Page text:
Source: IBPA Column Service JUL 2022

Tim Bourke
Tim Bourke

**Source: wikipedia: Tim Bourke “is an Australian bridge player and writer. His joint project with Justin Corfield “the Art of Declarer Play” won the International Bridge Press Book of the Year award in 2014.

IMPs Dealer South. Both Vul

6 4 3 2
K Q 8 6 4
10 5
10 5
A 7 5
A 9 5
A K Q J
Q 7 4
West North East South
2NT
Pass 3 Pass 3
Pass 31 Pass 4
Pass Pass Pass

1. Smolen, four spades and five hearts

Opening lead:K

This deal came up in a team game and, after similar auctions, both declarers faced the problem of making ten tricks after receiving the lead of the king of spades.

At the first table, declarer won trick one with the ace of spades and cashed the king and ace of hearts. He then played four rounds of diamonds, discarding two clubs from the dummy. After ruffing a club, declarer led a spade from dummy. Alas for declarer, East was able to win the spade and return the jack of trumps, taken by dummy’s queen. When declarer played a spade from dummy, West was able to cash the queen and jack of spades. East took the last trick with the ten of trumps for one down.

At the other table, declarer also won the first trick with the ace of spades. Declarer saw that, if trumps were three-two, he would always make ten tricks. He then addressed the problem of whether he could do anything if they were four-one. Declarer saw that he might succeed if the hand with four trumps also had four diamonds and South could score two of dummy’s low trumps by ruffing clubs.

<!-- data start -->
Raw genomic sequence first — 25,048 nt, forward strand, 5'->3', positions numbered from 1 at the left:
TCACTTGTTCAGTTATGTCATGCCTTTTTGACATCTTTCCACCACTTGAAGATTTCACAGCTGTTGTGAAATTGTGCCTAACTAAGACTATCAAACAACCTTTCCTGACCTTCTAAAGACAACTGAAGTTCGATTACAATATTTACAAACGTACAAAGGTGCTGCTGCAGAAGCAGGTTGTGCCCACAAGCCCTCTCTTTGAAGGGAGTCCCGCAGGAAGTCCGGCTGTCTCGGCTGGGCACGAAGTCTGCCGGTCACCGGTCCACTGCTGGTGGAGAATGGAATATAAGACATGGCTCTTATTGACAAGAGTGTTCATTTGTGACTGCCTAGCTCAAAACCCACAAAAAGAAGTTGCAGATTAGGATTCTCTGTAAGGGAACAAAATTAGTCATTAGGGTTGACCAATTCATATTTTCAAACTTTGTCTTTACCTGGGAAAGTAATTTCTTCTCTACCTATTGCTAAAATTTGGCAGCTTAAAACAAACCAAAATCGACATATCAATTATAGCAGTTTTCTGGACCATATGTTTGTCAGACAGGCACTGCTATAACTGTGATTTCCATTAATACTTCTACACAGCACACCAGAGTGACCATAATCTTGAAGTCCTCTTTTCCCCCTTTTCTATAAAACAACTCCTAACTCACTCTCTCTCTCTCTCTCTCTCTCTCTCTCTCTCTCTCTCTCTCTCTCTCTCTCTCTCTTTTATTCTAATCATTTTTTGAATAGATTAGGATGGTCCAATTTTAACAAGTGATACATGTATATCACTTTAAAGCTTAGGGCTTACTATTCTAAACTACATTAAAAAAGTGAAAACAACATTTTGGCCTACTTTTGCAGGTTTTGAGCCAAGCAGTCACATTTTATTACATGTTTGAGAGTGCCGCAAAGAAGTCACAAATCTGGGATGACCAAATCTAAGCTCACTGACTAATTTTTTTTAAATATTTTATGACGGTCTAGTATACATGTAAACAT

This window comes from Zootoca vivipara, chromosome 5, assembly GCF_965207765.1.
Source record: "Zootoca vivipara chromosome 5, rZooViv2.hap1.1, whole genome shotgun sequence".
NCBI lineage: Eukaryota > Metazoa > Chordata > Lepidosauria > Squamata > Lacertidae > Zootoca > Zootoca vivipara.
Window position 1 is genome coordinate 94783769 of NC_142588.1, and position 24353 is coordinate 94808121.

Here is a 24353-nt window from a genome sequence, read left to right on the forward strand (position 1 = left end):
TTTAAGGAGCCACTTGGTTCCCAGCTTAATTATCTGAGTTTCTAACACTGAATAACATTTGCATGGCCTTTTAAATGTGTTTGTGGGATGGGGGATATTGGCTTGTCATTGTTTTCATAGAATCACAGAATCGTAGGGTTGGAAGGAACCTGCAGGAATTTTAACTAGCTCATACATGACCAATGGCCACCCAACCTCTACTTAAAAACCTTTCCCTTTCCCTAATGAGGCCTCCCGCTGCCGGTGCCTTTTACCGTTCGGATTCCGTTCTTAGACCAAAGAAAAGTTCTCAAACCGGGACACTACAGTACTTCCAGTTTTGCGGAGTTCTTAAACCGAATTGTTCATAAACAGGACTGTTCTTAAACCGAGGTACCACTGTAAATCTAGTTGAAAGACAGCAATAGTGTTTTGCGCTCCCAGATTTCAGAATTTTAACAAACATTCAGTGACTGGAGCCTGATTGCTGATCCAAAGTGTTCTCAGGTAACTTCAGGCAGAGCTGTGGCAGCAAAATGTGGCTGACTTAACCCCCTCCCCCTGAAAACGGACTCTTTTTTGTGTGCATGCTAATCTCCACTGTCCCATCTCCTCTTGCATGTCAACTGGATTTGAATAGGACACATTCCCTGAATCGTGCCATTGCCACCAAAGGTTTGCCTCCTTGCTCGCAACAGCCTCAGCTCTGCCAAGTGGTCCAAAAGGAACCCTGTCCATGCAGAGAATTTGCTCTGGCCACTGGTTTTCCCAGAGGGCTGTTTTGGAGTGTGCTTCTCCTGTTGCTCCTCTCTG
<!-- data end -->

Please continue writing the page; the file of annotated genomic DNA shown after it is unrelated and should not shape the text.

South’s next move was to cash dummy’s king and queen of trumps, keeping the ace of trumps as an entry to his hand. When the four-one break was revealed, declarer ran four rounds of diamonds, discarding two clubs from dummy.

Declarer’s luck was in: it was East who began with four diamonds, along with his four trumps. So, after ruffing a club in dummy, declarer returned to hand with a trump to the ace. Then he ruffed a second club in dummy for his tenth trick: he made one spade, five trumps and four diamonds

The complete deal:

6 4 3 2
K Q 8 6 4
10 5
10 5
K Q J 8
3
8 4 2
A J 9 8 3
10 9
J 10 7 2
9 7 6 3
K 6 2
A 7 5
A 9 5
A K Q J
Q 7 4

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